While we should not go back to a time where military wages failed to keep pace with civilian salaries, neither should we succumb to cost disease. We must invest in understanding and increasing labor productivity.
Space capabilities are already an indispensable component of U.S. military power, and the threats posed to U.S. space systems by China, Russia, and others are growing by the day. A Space Force is needed to consolidate authority and responsibility for national security space in a single chain of command; to build a robust cadre of space professionals who can develop space-centric strategy and doctrine; and to avoid the conflicts of interest inherent in the other Services that have short-changed space programs for decades.
Establishing a Department of the Space Force by 2020 is rushing into an end solution without proper consideration. Although there have been several space reorganization studies in the past two decades, a comprehensive public debate of our current space capabilities and their organization is just beginning. An incremental approach to developing a comprehensive organization for our national security space enterprise is a smarter decision.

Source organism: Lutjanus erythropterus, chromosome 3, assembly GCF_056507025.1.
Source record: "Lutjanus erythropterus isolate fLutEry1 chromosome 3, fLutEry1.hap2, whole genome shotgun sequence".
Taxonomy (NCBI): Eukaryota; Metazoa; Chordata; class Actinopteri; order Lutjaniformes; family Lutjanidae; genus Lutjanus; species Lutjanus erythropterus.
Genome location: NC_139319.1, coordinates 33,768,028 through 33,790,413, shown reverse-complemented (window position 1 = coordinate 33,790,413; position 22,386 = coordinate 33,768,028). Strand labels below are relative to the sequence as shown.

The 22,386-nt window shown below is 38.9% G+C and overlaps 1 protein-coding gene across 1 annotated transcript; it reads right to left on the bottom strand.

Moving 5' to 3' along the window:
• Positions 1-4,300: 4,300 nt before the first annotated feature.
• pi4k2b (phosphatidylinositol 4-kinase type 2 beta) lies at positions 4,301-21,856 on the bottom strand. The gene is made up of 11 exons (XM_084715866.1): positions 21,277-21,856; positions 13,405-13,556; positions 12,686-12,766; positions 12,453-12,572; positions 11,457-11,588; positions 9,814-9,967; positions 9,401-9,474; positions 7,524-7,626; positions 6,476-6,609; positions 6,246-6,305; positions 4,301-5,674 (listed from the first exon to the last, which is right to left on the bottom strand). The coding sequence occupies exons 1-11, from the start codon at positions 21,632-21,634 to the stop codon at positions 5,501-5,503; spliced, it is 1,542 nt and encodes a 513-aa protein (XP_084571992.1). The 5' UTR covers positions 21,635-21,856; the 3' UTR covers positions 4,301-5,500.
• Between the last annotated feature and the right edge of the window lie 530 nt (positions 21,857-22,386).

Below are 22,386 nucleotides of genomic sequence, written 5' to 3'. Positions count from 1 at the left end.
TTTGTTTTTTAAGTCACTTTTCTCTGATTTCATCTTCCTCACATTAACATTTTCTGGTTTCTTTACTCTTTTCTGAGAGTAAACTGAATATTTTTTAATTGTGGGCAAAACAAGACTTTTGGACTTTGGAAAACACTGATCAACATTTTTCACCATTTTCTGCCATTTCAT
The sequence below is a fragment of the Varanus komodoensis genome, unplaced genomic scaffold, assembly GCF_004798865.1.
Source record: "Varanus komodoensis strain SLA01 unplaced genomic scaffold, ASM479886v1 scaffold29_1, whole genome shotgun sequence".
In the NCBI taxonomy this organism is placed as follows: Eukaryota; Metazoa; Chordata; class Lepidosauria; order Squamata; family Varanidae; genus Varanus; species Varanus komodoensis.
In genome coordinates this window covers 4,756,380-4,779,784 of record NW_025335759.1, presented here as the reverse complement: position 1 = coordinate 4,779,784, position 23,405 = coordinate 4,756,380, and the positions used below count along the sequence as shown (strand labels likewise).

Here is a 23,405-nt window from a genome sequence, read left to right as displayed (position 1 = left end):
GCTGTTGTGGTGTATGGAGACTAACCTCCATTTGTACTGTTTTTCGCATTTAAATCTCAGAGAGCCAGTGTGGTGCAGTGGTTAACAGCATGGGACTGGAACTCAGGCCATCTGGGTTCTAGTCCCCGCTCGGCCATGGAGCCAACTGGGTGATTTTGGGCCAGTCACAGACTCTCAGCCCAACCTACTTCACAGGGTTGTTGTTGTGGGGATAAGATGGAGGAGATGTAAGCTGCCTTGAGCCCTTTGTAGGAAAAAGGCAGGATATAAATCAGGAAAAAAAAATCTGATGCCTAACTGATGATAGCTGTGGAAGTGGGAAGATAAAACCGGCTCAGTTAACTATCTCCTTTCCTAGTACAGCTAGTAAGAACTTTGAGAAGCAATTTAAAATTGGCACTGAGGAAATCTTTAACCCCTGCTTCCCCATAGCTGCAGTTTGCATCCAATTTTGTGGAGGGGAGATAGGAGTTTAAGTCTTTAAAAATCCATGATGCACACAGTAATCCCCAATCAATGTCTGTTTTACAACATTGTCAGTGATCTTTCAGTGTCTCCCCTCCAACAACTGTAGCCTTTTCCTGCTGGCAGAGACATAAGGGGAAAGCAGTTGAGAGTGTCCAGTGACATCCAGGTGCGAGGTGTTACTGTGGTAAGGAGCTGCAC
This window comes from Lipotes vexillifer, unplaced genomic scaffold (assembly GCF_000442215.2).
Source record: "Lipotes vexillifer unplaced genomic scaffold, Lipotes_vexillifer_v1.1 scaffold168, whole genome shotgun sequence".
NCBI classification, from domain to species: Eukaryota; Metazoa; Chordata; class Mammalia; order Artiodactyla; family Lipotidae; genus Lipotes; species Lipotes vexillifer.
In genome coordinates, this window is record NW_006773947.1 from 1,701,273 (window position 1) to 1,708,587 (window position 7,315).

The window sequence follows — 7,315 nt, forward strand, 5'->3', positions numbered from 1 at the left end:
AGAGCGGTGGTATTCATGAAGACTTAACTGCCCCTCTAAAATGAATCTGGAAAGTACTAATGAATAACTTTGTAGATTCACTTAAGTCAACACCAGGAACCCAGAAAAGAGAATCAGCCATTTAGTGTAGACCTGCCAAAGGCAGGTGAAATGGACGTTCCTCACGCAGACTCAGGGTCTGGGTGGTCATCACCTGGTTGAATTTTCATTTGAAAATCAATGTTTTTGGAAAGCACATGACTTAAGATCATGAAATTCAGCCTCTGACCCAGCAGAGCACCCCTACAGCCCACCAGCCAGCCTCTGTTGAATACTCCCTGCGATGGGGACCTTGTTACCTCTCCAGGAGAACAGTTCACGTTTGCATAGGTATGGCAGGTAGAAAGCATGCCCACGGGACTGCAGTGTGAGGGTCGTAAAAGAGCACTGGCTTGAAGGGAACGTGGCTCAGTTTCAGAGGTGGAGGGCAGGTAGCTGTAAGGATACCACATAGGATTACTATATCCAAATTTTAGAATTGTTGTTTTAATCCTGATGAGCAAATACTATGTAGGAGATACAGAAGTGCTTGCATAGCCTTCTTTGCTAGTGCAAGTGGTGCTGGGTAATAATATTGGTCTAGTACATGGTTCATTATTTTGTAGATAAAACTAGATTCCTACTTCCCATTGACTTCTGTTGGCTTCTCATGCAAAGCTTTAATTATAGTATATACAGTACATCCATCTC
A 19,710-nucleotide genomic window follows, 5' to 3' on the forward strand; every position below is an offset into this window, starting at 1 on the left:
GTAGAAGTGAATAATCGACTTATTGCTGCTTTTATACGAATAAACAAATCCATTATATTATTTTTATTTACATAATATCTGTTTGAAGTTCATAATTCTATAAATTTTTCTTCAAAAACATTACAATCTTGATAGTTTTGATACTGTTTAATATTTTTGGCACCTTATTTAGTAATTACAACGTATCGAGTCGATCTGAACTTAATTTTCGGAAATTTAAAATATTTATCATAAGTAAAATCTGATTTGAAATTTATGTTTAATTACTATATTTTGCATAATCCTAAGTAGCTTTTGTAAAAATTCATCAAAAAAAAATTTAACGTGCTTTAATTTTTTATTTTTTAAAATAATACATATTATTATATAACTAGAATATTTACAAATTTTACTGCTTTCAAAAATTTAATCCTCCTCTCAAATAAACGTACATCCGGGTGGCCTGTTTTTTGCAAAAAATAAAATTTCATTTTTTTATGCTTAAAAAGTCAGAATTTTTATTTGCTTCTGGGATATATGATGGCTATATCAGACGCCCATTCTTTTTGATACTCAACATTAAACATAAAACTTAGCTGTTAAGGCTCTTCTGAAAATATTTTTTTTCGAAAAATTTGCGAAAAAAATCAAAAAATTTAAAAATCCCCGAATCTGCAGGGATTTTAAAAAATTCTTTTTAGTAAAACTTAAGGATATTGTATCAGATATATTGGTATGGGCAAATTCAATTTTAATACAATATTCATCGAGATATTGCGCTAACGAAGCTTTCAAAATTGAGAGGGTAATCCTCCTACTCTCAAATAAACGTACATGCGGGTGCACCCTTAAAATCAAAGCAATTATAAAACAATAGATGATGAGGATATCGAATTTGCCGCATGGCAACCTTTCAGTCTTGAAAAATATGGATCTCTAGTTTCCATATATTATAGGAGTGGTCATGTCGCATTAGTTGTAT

Like a zombie in a low-budget horror film, a bad idea that keeps coming back to life is the proposal to scale back the military housing allowance. In last year’s National Defense Authorization Act (NDAA), the Senate version of the bill included a provision that would have limited the housing allowance to only what service…